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The Katherine Mansfield Notebooks: Vol II 
edited by Margaret Scott.
Lincoln University Press, 355 pp., NZ $79.95, September 1997, 0 908896 49 2
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... which is much less original. And her line on punctuation is distinctly interventionist. Instead of preserving Mansfield’s careless, impatient dashes, she has changed them in the interests of readability: In the early notebooks she was scribbling so fast that the only form of punctuation she used was a dash. A dash was quicker and easier to make ...

The Slightest Sardine

James Wood: A literary dragnet

20 May 2004
The Oxford English Literary History. Vol. XII: 1960-2000: The Last of England? 
by Randall Stevenson.
Oxford, 624 pp., £30, February 2004, 0 19 818423 9
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... difficult road for many untutored readers. But theory is not the culprit, rather the symptom of a steady academicising. That theory is not per se the problem we can deduce from the many writers who have studied it, absorbed its findings, and emerged undamaged (i.e. emerged writers and not academics). This absence of a general, non-academic literary criticism ...
22 May 1980
On the Edge of the Cliff 
by V.S. Pritchett.
Chatto, 179 pp., £4.95, February 1980, 0 7011 2438 5
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The Tale Bearers: Essays on English, American and Other Writers 
by V.S. Pritchett.
Chatto, 223 pp., £6.50, April 1980, 0 7011 2435 0
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... by this ‘artist’s necessity’, but his professional fair-mindedness always keeps the picture steady. As in his stories, he has the curious ability to let art shine through him, helplessly. Pritchett is a mirror, not a lamp. He goes at criticism the old way, creeping up on a writer through the life, the letters, the creative temperament on offer. When he ...

Chastened

Lorna Tracy

3 September 1981
The Habit of Being: Letters by Flannery O’Connor 
edited by Sally Fitzgerald.
Farrar, Straus/Faber, 639 pp., £8.25, January 1979, 0 571 12017 2
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The violent bear it away 
by Flannery O’Connor.
Faber, 226 pp., £2.95, September 1980, 0 571 12017 2
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A good man is hard to find 
by Flannery O’Connor.
Women’s Press, 251 pp., £7.50, May 1980, 0 7043 2832 1
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... do – oppress one another emotionally. For savagery some of her family scenes are worthy of Christina Stead. It’s when pride’s progression to the inevitable fall adheres most strictly to Roman Catholic equations concerning purgatory, punishment and the price of knowledge that O’Connor comes into the arbitrary violence that is the severest ...

Pen Men

Elaine Showalter

20 March 1986
Men and Feminism in Modern Literature 
by Declan Kiberd.
Macmillan, 250 pp., £13.95, September 1985, 0 333 38353 2
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Women Writing about Men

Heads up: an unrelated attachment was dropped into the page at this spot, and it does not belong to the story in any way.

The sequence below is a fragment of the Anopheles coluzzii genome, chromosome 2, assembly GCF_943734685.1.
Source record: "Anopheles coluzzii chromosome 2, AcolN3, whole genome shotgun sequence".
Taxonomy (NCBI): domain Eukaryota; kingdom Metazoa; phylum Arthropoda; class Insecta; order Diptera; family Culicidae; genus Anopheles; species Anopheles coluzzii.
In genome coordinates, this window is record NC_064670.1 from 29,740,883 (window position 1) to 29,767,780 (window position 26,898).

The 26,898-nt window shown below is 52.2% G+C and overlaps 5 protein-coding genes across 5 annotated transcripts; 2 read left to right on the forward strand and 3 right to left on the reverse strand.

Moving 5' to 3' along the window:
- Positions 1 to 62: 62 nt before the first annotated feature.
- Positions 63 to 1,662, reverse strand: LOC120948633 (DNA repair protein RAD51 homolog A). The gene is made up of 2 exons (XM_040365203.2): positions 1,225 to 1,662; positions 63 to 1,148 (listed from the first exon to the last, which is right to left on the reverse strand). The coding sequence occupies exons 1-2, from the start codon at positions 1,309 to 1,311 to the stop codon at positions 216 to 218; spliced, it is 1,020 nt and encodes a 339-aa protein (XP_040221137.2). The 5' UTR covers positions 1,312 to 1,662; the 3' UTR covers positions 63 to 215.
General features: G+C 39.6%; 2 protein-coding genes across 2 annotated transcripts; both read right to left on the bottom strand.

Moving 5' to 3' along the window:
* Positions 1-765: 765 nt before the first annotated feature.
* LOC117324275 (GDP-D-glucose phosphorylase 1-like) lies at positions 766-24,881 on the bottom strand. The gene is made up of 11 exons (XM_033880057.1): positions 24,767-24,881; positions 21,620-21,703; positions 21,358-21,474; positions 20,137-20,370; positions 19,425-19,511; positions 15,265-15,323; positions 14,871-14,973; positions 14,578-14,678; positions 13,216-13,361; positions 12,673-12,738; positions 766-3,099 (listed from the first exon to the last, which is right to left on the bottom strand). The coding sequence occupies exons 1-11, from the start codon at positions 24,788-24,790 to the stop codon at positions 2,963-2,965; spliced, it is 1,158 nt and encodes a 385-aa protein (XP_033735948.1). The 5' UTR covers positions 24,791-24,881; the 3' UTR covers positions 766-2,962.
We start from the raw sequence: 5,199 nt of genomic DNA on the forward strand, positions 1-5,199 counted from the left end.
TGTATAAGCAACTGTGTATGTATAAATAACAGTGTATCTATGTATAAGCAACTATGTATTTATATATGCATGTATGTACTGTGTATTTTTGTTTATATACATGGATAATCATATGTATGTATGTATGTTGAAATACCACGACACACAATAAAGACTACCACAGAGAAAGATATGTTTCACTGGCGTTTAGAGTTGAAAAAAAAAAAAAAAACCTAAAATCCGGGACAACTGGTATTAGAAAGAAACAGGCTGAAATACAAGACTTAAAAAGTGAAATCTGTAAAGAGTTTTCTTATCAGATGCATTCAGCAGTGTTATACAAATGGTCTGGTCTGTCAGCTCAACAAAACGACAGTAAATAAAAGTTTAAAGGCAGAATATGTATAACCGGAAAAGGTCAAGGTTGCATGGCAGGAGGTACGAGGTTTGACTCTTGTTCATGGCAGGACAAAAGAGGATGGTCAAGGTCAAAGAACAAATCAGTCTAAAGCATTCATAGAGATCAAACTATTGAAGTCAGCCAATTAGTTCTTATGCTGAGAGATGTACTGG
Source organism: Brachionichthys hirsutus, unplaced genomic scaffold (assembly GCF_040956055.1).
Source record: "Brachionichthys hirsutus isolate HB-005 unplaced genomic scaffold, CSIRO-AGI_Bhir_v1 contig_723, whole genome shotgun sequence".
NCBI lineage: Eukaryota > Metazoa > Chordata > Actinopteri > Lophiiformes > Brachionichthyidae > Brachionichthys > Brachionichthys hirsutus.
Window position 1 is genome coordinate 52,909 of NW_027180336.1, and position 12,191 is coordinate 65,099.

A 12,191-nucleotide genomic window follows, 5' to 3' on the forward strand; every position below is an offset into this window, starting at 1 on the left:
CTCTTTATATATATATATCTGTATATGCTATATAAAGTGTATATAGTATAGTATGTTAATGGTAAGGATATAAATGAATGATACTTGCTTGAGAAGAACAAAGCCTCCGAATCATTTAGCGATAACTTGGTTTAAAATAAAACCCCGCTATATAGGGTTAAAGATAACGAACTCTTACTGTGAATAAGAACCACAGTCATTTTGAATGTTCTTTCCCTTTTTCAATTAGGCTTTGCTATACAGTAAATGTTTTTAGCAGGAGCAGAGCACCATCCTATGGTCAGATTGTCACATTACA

by Jane Miller.
Virago, 256 pp., £10.95, January 1986, 0 86068 473 3
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Phallic Critiques: Masculinity and 20th-century Literature 
by Peter Schwenger.
Routledge, 172 pp., £29.50, September 1985, 0 7102 0164 8
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... at Hardy’s reaction to women’s suffrage, let alone his relationships with his two wives. Instead he describes their relationship to feminism as personal and psychological, not tracing their attitudes towards women’s education, work, role in the family, or creativity, but rather analysing their representations of ‘the relationship between a ...

Whitlam Fictions

Zachary Leader

16 February 1989
Kisses of the Enemy 
by Rodney Hall.
Faber, 622 pp., £12.95, January 1989, 0 571 15091 8
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Postcards from Surfers 
by Helen Garner.
Bloomsbury, 180 pp., £11.95, January 1989, 0 7475 0272 2
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Forty-Seventeen 
by Frank Moorhouse.
Faber, 175 pp., £10.95, August 1988, 0 571 15210 4
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... 1983. At the heart of this novella, whose disturbing power recalls the fiction of Ian McEwan and Christina Stead, lies a family on the brink of collapse. Dexter and Athena, the parents, can barely bring themselves to check that their children are asleep at night before abandoning them in their beds to roam the streets of suburban ...

Apologising

James Wood

24 August 1995
The Burning Library: Writings on Art, Politics, Sexuality 1969-93 
by Edmund White.
Picador, 385 pp., £20, May 1995, 0 330 33883 8
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Skinned Alive 
by Edmund White.
Chatto, 262 pp., £12.99, March 1995, 0 7011 6175 2
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... the harsh power of clichés is invoked.’ He can be pedagogical while being platitudinous: Christina Stead ‘resists the evil reductionism of our culture and never “totalises” the self (an ugly but useful word)’; ‘In great fiction the language is not only satisfying in itself, but it also fulfils larger purposes of design.’ This ...